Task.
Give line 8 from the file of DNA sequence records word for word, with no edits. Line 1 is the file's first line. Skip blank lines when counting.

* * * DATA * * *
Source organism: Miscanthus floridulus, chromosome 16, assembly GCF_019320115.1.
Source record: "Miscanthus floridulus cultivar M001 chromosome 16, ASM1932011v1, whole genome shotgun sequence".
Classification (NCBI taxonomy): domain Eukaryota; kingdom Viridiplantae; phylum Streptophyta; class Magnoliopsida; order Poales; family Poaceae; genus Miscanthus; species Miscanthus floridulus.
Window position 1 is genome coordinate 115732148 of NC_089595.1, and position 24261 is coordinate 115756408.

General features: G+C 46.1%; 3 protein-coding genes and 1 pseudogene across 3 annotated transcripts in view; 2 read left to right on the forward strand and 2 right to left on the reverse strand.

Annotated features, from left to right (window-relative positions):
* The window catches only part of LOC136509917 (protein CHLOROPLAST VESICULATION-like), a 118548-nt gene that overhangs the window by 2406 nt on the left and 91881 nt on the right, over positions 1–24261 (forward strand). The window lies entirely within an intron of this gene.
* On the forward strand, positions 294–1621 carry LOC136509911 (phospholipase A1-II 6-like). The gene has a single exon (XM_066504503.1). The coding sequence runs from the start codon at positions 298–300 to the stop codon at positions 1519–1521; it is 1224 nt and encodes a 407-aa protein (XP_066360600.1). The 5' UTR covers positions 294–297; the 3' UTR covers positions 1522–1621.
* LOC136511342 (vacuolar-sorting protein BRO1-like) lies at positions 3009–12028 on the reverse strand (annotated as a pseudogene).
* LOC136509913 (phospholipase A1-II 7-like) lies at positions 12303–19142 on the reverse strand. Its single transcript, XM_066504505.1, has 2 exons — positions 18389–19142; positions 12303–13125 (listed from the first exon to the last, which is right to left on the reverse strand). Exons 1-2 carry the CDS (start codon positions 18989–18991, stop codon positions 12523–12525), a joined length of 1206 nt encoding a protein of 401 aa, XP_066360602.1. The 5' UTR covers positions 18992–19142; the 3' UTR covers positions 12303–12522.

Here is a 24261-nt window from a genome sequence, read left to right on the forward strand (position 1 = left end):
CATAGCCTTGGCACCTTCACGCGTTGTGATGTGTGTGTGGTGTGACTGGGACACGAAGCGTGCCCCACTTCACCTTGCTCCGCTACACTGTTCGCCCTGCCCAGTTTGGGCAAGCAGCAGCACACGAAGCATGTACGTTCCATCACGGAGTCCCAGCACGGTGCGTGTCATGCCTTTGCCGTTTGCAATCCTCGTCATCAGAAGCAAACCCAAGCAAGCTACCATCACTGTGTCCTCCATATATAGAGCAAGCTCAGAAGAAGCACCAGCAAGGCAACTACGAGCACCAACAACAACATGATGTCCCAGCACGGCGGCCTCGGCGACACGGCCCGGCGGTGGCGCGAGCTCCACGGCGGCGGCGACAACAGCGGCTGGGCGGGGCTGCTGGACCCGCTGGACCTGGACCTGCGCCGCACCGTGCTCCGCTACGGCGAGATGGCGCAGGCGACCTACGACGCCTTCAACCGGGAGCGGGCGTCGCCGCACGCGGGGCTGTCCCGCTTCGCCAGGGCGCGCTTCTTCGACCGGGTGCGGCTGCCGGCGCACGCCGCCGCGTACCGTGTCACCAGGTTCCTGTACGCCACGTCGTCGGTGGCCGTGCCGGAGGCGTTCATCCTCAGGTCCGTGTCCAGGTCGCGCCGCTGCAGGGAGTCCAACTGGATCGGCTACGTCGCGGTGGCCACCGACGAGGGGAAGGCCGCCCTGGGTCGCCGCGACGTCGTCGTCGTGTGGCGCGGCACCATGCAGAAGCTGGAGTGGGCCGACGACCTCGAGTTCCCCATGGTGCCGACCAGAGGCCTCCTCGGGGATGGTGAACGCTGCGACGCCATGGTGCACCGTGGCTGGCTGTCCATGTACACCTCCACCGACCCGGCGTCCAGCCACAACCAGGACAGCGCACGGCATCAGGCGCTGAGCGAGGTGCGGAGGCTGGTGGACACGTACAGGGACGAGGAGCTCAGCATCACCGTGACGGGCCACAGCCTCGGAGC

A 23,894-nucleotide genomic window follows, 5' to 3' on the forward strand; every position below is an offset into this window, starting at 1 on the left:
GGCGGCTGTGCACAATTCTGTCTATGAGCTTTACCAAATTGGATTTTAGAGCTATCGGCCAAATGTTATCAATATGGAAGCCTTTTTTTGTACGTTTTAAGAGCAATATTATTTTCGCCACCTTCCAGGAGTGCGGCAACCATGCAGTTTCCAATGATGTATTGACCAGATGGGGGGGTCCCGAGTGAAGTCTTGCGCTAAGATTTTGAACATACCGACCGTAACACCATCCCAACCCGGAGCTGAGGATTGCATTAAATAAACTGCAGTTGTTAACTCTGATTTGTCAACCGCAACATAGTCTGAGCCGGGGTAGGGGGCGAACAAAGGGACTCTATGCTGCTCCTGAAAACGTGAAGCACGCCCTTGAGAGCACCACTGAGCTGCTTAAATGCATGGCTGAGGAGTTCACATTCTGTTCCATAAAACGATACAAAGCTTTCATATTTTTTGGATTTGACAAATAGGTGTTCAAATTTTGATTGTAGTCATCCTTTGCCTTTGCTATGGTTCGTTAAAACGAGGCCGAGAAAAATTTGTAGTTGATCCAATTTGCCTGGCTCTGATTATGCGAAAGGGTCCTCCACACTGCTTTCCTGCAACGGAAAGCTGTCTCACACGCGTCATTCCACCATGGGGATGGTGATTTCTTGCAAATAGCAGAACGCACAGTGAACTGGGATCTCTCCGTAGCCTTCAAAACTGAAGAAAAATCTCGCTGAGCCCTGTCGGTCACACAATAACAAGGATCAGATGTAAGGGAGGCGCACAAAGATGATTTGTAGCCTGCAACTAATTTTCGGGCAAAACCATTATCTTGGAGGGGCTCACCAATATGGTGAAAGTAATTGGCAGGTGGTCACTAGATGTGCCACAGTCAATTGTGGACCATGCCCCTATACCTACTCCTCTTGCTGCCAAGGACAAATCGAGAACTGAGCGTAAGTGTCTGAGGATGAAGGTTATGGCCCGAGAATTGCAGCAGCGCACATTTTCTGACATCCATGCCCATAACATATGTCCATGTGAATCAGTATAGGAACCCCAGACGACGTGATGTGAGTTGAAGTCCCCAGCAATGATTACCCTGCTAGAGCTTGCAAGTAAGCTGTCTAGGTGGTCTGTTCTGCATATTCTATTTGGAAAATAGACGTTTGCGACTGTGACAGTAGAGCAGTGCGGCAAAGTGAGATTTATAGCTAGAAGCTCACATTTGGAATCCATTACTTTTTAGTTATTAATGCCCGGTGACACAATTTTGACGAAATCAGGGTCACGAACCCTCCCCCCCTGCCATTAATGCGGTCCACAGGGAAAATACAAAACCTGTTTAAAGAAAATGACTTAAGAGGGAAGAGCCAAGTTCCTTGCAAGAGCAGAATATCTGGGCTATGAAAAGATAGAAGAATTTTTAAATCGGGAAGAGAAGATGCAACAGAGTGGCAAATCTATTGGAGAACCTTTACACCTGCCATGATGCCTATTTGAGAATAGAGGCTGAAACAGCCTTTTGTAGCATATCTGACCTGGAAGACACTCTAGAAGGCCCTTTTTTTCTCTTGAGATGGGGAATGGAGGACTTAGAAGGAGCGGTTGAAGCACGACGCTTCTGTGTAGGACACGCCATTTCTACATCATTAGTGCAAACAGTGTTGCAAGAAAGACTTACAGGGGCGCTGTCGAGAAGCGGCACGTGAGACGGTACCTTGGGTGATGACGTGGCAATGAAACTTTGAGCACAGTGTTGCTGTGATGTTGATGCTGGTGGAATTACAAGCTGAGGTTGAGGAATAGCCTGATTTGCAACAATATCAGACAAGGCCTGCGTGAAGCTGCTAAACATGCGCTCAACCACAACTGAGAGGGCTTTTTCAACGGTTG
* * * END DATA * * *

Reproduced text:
* On the forward strand, positions 294–1621 carry LOC136509911 (phospholipase A1-II 6-like). The gene has a single exon (XM_066504503.1). The coding sequence runs from the start codon at positions 298–300 to the stop codon at positions 1519–1521; it is 1224 nt and encodes a 407-aa protein (XP_066360600.1). The 5' UTR covers positions 294–297; the 3' UTR covers positions 1522–1621.